David Kahn’s Minnesota Timberwolves have done it again. The T’wolves had what may have been the most baffling draft night since…well, since their last draft night. Minnesota drafted Derrick Williams with the No. 2 pick, then proceeded to make five separate, equally puzzling trades.
Let’s recap them here:
-Acquired Brad Miller, the draft rights to Nikola Mirotic (23rd overall pick) and Chandler Parsons (38th overall pick), and a future first-round pick from the Houston Rockets in exchange for Jonny Flynn, the draft rights to Donatas Motiejunas (20th overall pick) and a future second-round pick.
-Sent the draft rights to Mirotic to the Chicago Bulls in exchange for the draft rights to Norris Cole (28th overall pick), Malcolm Lee (43rd overall pick), and cash considerations.
-Sent the draft rights of Cole to the Miami Heat in exchange for the draft rights to Bojan Bogdanovic (31st overall pick), a future second-round pick and cash considerations.
-Sent the draft rights to Bogdanovic to the New Jersey Nets in exchange for a future second-round pick and cash considerations.
-Sent the draft rights to Parsons back to Houston in exchange for cash considerations.
- Sent an additional 2012 pick to the Rockets after Houston team doctors expressed concern over Flynn’s hip injury following the post-trade physical. Without the extra pick the Rockets would have voided the deal.
So after all of that Minnesota ends up with: Brad Miller and Malcolm Lee, a few extra draft picks and some cash. (In the off-chance that the entire internet did not crash or your brain did not explode as you read those transactions, please continue).
In addition to those five moves, the Timberwolves also received the rights to No. 57 overall pick Tanguy Ngombo from the Portland Trail Blazers. Ngombo was supposed to be a hidden gem from Qatar that only Minnesota knew about. As most of you have heard about by now, that hidden gem was actually a 26-year-old who was therefore ineligible for the draft.
So the Timberwolves, a team that supposedly has the best international scouting department in all of basketball made one of the most hilarious mistakes in the history of the NBA Draft. Oh, and Ngombo also lied about the spelling of his first name, as he listed himself as “Targuy” not “Tanguy.”
Did we also mention that Kahn waited until the day before the draft to let it leak out that he planned on firing head coach Kurt Rambis the day after the draft? Yeah. So instead of everyone focusing on the draft, which is supposed to be a positive event, everyone was wondering why Kahn had waited so long to give Rambis the axe. This late in the process, all the top tier coaching candidates are gone.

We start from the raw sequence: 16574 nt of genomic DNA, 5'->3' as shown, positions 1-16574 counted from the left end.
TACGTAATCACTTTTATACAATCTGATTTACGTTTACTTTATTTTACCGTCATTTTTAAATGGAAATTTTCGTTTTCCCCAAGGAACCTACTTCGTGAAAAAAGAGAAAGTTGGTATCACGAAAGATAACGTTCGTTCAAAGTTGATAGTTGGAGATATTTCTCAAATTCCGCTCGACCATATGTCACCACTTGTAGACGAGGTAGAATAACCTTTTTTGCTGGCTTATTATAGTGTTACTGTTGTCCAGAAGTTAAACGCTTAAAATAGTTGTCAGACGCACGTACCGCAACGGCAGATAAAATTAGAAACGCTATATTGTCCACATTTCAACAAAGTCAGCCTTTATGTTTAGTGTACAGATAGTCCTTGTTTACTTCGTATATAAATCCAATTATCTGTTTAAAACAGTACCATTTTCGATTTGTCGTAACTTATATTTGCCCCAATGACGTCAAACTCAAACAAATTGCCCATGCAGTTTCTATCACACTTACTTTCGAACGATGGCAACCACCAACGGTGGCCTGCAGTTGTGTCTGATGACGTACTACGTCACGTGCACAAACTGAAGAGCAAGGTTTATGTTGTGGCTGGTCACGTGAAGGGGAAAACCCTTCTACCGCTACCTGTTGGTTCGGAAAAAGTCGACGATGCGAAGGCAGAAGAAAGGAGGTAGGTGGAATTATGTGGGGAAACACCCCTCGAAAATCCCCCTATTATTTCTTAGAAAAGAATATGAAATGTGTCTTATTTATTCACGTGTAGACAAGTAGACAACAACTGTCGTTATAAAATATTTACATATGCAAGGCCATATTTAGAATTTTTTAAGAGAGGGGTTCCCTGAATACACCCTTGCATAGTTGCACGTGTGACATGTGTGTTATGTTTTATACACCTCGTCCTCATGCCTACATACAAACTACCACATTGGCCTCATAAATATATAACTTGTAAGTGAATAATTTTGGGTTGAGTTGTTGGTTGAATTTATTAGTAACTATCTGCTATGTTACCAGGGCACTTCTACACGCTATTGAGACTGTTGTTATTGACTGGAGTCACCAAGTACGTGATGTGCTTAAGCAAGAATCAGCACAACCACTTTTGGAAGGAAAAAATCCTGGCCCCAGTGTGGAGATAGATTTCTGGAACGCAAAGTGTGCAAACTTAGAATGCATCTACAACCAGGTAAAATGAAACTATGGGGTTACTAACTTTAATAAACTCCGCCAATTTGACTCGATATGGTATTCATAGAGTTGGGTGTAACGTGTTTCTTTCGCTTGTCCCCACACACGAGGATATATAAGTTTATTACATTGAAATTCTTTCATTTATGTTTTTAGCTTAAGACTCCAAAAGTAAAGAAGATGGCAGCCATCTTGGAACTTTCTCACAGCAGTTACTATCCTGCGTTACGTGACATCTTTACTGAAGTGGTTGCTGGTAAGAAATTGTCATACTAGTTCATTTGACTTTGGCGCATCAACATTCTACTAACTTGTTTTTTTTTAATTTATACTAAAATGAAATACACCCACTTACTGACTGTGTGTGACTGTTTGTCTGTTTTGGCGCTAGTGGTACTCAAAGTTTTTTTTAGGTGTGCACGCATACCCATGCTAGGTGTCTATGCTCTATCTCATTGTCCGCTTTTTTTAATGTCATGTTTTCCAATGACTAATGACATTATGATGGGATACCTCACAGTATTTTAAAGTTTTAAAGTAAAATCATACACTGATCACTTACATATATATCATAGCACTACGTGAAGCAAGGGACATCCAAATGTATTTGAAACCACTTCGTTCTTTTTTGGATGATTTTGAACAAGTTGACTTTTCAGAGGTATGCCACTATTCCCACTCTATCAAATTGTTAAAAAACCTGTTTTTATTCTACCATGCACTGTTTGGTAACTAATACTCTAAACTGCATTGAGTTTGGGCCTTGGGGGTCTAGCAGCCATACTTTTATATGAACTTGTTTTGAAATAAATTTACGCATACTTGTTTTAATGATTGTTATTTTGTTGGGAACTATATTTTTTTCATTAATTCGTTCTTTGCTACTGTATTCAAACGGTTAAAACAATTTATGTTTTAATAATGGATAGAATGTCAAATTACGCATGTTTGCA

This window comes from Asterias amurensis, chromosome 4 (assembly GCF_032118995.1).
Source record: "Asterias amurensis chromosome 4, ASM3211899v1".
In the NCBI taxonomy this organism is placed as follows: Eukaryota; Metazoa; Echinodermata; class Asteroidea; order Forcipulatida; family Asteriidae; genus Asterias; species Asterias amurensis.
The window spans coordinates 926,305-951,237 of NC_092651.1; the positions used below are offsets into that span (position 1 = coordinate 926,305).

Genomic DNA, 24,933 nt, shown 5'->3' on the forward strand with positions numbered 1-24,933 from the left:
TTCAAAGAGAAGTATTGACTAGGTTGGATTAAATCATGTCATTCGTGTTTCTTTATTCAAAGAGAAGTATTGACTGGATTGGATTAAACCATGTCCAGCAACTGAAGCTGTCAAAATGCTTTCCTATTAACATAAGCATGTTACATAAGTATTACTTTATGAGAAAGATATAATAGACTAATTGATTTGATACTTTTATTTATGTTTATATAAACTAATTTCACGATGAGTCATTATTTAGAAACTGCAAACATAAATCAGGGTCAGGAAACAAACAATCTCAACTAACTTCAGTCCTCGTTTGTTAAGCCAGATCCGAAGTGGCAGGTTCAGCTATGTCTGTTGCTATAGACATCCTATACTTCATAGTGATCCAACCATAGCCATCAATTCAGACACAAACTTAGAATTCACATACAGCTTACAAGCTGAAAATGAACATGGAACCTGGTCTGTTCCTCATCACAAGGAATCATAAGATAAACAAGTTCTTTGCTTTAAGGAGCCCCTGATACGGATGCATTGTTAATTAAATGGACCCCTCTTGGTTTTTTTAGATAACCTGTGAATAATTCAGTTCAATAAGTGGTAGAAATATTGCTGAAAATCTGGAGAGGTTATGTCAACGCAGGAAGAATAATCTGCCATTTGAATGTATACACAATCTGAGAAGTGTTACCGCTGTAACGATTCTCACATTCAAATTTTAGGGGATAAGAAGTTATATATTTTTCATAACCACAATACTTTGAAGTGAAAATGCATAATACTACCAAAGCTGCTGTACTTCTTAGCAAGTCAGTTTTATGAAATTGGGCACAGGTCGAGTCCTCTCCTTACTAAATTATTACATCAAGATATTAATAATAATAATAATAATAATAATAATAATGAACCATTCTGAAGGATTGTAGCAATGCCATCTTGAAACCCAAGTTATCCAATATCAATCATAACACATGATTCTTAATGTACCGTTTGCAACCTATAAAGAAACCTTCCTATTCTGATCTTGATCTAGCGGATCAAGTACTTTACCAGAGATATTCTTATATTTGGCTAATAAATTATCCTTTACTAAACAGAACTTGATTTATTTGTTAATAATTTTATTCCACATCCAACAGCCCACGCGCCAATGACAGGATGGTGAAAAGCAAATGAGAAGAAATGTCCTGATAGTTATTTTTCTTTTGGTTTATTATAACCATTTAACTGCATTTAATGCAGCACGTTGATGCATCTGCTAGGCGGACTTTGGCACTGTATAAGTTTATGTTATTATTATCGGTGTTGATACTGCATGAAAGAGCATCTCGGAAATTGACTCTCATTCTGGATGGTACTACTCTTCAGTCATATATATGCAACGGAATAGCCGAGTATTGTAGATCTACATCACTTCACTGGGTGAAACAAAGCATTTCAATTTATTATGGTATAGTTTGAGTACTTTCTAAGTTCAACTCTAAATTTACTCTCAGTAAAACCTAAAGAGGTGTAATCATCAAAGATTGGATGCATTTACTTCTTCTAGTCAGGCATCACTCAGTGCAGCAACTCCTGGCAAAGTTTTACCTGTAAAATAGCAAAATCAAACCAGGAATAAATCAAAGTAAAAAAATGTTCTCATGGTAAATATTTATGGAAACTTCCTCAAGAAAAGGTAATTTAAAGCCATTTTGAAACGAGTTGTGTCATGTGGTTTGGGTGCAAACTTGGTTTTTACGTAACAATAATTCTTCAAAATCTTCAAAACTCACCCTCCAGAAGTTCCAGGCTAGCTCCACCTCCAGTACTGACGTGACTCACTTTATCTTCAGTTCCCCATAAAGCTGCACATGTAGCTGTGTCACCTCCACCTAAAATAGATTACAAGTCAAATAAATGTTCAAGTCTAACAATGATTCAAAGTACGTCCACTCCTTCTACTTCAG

On top of that, by adding Derrick Williams to the roster, the Timberwolves now have Wesley Johnson, Michael Beasley, Kevin Love, Anthony Randolph, Lazar Hayward and Williams on the roster as forwards. Had Minnesota drafted Turkish center Enes Kanter (who went 3rd to the Utah Jazz) and had a frontcourt of him, Love and Beasley/Johnson, no one would have questioned Kahn’s decision-making.
Then again, this is the same guy who drafted three point guards in the first round of the 2009 NBA Draft (two of them in the lottery). Yes, he traded one of them (Ty Lawson) away, but Lawson may end up being the best of the three guys he took. The other two (Ricky Rubio and Flynn) have given the organization nothing so far, and of course now that Flynn is in Houston he’ll continue to do so.
The franchise is also apparently getting fed up with Wesley Johnson’s lack of development. The No. 4 pick in the 2010 Draft, Johnson averaged just 9.0 points and 3.0 rebounds in 26.2 minutes per game as a rookie.
Since Kahn took over as the head of basketball operations in May of 2009, the Timberwolves have posted a record of 32-132. All he needs is a 100-game winning streak to crack .500. Even if the Wolves miraculously were to tie the Bulls all-time single-season record of 72-10, Kahn will still be just 104-142 in his tenure.
When you combine this wave of ineptitude with the fact Minnesota has not even reached the playoffs since 2004, it’s hard to argue that there is a worse organization in all of sports right now. A look at the other contenders shows that they can’t quite match the T’wolves.
LA Clippers: Historically awful, but the emergence of Blake Griffin, Eric Gordon and a promising young cast gives them more direction than the T’wolves. Of course, if anyone can out-Kahn David Kahn it’s Donald Sterling.
Pittsburgh Pirates: The Bucs have set the record for most consecutive losing seasons by a sports franchise, but are over .500 right now and poised to shed their label as the worst in all sports.
Cincinnati Bengals: As dysfunctional as this organization is, let’s not forget that the Bengals actually won a division title two years ago.
Oakland Raiders: A lot of people forget that the Raiders finished 8-8 last season. Then promptly fired their coach. But hey, 8-8 is pretty good.
Toronto Maple Leafs: They haven’t won a Stanley Cup since 1967 despite playing in the largest freaking city in Canada and have not reached the playoffs since 2004 despite playing in the freaking NHL. Wait…this is kind of undermining our argument. Uh, they’re from Canada, doesn’t count!